Don't you just hate those wine snobs? Geez, so uppity about the different grapes and countries and "finishes". Pfft! Don't get me wrong, I love wine. And I love the kinds I love. But sometimes beer goes better. As a rule, lighter beers taste best with lighter food; heavier more stout (more alcohol) brews should be shared with heavier meals. If you do enjoy wine, think of it like this: lagers are like a white wine, and ales are like red. Go by that rule, and you know that lagers go with fish and poultry, while ales are better when paired with red meat and stronger cheeses. But a beer is not a beer is not a beer. Ales can be light "pales" or dark "browns", so think about how “hoppy” the beer is as well. Suite101.com says, "India Pale Ales brewed in the American style frequently have a strong taste of hops, and go particularly nicely with salads and citrus-flavored dishes. They are also a good choice with veggie platters or casual chip-and-dip or cracker-type appetizers. Many pale ales contain citrus flavors themselves, so they pair quite well with lighter fish or shellfish dishes. Try them out with buttery or creamy sauces, as they nicely cut the bulky texture of such rich tastes. English-style Pale Ales are generally more balanced and may therefore be more versatile than American brands." Darker ales are heavier and a lot of times more bitter, and they are better enjoyed with beef or other heartier game. Then there are malts. They go super well with spicy foods. Suite101.com reports, "experts recommend Scotch ale with Mexican dishes or any brown ale matched with Thai cuisine. Beers with a lot of malt flavor may accompany any grilled, roasted, or smoked meats and poultry, though. The highly malty Oktoberfest ale is said to go excellently with pork." They also advise to choose a lower alcohol-by-volume beer to accompany strongly spiced dishes. (Alcohol and spice are a bad mix for some wicked heartburn.) Sweeter beers, though, you can drink with tomato-based sauces or even lemon chicken. And if you're in the mood for oysters, you can try those with the more bitter kinds of stout. Finally, some people like wheat beers alongside a creamy herb and Parmesan risotto, served with lobster or shrimp for something truly palate-pleasing.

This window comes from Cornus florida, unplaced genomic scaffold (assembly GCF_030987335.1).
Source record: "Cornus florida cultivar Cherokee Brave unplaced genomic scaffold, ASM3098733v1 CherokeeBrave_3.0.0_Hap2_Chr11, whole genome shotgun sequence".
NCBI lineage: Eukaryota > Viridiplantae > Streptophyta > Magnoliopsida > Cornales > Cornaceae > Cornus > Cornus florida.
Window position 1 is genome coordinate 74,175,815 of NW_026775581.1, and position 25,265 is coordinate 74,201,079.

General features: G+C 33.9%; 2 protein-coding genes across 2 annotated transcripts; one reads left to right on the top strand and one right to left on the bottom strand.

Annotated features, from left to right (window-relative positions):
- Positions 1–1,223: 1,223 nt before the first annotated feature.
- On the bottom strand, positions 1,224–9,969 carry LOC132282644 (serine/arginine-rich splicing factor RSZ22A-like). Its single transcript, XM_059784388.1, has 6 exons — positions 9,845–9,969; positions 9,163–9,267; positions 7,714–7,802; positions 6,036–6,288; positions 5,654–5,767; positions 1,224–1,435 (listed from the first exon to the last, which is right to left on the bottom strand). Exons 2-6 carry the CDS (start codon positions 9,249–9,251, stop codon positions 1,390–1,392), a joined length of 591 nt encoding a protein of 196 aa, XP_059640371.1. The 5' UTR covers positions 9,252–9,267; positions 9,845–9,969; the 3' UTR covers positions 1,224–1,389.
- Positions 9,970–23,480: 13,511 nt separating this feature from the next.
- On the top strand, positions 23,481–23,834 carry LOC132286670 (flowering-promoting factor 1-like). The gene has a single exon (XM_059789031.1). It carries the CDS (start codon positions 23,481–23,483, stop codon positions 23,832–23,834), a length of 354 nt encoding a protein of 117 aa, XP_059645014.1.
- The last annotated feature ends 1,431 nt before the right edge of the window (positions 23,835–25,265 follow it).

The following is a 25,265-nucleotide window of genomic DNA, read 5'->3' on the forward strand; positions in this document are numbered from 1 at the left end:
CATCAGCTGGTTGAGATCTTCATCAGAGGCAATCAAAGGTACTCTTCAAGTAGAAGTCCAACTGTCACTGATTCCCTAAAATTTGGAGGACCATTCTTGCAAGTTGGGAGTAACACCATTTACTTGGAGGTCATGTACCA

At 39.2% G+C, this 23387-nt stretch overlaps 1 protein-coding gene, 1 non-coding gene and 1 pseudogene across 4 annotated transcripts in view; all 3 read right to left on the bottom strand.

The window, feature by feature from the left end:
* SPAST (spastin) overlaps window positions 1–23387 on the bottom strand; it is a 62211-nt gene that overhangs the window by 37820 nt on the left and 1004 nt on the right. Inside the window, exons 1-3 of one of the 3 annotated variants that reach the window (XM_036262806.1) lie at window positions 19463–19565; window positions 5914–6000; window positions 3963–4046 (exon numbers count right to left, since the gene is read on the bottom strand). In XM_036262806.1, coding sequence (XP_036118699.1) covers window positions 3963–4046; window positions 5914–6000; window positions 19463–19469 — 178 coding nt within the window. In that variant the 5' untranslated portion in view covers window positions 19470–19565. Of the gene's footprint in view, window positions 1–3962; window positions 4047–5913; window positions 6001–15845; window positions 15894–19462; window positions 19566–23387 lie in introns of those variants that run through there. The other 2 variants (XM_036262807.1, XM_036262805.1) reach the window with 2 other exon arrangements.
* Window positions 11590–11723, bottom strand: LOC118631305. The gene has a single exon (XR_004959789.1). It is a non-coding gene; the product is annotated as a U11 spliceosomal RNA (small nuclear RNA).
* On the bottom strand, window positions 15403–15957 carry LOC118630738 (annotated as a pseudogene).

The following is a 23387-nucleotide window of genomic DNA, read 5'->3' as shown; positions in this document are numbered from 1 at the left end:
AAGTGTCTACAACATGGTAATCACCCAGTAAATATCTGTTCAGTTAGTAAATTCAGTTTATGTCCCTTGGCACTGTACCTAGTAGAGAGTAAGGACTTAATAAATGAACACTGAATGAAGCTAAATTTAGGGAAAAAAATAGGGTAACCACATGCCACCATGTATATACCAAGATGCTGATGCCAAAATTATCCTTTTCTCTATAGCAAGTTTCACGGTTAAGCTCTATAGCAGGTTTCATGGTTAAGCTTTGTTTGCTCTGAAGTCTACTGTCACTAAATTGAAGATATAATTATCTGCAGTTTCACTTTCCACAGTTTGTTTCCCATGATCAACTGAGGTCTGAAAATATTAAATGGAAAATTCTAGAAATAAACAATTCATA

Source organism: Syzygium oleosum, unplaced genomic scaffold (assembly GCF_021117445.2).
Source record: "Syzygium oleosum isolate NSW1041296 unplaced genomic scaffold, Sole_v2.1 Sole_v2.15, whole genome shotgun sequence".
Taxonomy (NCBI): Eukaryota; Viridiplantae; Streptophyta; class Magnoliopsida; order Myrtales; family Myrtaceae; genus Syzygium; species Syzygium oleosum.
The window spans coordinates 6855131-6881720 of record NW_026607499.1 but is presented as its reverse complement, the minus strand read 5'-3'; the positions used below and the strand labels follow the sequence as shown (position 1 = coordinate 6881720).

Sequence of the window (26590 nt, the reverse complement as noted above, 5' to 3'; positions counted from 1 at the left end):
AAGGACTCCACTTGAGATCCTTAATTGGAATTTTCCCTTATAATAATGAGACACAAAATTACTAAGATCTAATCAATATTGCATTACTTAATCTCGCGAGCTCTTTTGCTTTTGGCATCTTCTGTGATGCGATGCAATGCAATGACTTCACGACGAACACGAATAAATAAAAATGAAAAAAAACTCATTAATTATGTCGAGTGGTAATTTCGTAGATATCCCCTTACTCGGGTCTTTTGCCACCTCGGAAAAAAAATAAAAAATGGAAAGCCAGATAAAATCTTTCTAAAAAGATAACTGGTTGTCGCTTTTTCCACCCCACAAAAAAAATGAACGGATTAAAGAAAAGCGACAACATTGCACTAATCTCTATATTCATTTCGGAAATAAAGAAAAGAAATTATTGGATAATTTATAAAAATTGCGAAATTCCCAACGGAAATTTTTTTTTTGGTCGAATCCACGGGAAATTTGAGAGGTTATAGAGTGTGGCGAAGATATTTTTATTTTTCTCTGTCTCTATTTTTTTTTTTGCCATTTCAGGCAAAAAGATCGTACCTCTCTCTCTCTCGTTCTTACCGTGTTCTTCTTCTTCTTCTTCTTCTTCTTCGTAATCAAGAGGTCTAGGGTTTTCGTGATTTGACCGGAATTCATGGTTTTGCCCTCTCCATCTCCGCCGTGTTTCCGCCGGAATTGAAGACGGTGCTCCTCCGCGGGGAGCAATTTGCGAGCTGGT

Beer and Cheese: Strong beers ------------ strong cheeses (Stilton or Limberger) Pilsner or pale ale ----- American or any blander cheese. Dark ales pair ---------- Colby or sharp Cheddar. Barley wine ales -------- Cheddar, gorgonzola, or even bleu cheese Wheat beers ------------- Feta or goat cheeses (some wheat beers tend to be sweet, so test before you serve!)
Beer with Dessert: Rich, aged “sipping beers” like a barley wine ale ---- chocolate truffle or cake. Dark, sugary stouts or porter ----- cheesecake or other creamy treats. Some of the more complex beers can actually substitute for dessert; as they have such definite and appealing aromas and tastes of molasses, fruits, nuts, caramel, and chocolate.
Wintertime Beers and Food Special winter beers are usually ales and can be dark or light. They age well, and are a pleasantly warming treat on a cold night.
Why not have some friends over, tell everyone to bring a beer they've never had, and have a beer tasting? Or, these days, a lot of supermarkets will offer a "sampler" six pack. How about trying a few new brews?